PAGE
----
As of the beginning of 2020, there were reports of strange cases of pneumonia, which were accumulating in China, for the first time. Then at the end of January – the new type of coronavirus SARS-CoV-2 had long been seen in several countries – doctors here in Germany saw the first cases. Then everything went very fast. Within just under six months, by mid-June, more than 190,000 people in this country had been proven to be infected with Covid-19. Only then did the infection slow down temporarily. The first wave was over.
The Robert Koch Institute has now evaluated the cases from these six months in detail, with a particular focus on the severity of the disease. Who only got mildly ill, who had to go to the intensive care unit? What are the risk factors for a severe course? Julia Schilling’s research team hopes to provide help in the event of another massive increase in numbers, as we are currently experiencing. When medical professionals know who is particularly susceptible and at risk for a severe course, they can react faster and more efficiently.
Men aged 60 and over with at least one risk factor were particularly affected
In the first six months of the pandemic, therefore, in two thirds of all registered cases, those affected were younger than 60 years. According to the authors, the first wave was “mainly characterized by a high proportion of cases between the ages of 20 and 59.” Two thirds of all Covid 19 patients fell into these age groups.
The majority of those affected, across all age groups, only fell mildly at 80 percent, but 20 percent suffered a severe course. The epidemiologists wrote that these included men over the age of 60 with at least one risk factor such as cardiovascular disease, diabetes, a lung disease or a neurological disorder.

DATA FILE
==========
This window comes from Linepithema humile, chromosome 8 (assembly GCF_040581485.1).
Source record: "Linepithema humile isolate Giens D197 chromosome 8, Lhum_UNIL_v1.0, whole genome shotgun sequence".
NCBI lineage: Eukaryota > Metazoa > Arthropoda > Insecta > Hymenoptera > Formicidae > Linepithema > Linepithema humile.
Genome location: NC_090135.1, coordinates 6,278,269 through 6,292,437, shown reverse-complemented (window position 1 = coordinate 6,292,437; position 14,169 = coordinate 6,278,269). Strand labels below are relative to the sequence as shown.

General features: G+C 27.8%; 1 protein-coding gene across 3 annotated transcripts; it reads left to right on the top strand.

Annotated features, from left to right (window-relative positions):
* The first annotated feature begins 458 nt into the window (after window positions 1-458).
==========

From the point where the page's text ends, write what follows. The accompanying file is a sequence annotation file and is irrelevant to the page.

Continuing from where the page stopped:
You can see the effect when you compare severe and mild cases in the different age groups. In the 60 to 79-year-olds, the disease was mild in 62 percent and severe in 38 percent; in those over 80, it was exactly the other way around. Almost every second case among those aged 80 and over had to be treated in hospital, the researchers report – and in every third case the patient died.
The 40 to 59 year olds were in the intensive care unit the longest
A total of 18 percent of the patients came to the hospital: for women it was 15 percent, for men it was 21 percent. Of all those who were treated in a clinic, 23 percent died in the first wave – more than one in five. Mainly people who had a known risk factor were admitted; this was the case in 70 percent of the patients. However, this also means that a third ended up in hospital without having a risk factor. This was especially the case with those up to 39 years of age.
14 percent had to be transferred to the intensive care unit, 70 percent of them were men. It became very critical for these patients: Almost half of them, 47 percent, died.
The researchers also looked at how long it took for someone to come to the clinic after the illness started. This happened the fastest with toddlers up to four years of age and over 80-year-olds: They usually came to the hospital on the first day, while 50 percent of all patients were admitted to the hospital after four days. It took the longest to hospital admission for patients aged 40 to 59 years. They usually came after six days. If they had to go to the intensive care unit, then they stayed there longer than other age groups, around eleven days.
In their conclusion, the scientists write that the high proportion of severe cases in patients aged 60 and over confirms the initial assessments that there is a connection between the severity of the disease and increasing age. However, the researchers seem to have been surprised at the exact age at which the risk increases. You write: “The role of 40 to 59-year-olds, especially among the critical cases, could indicate that the risk of a severe course of the disease increases earlier than previously assumed and should be further investigated.”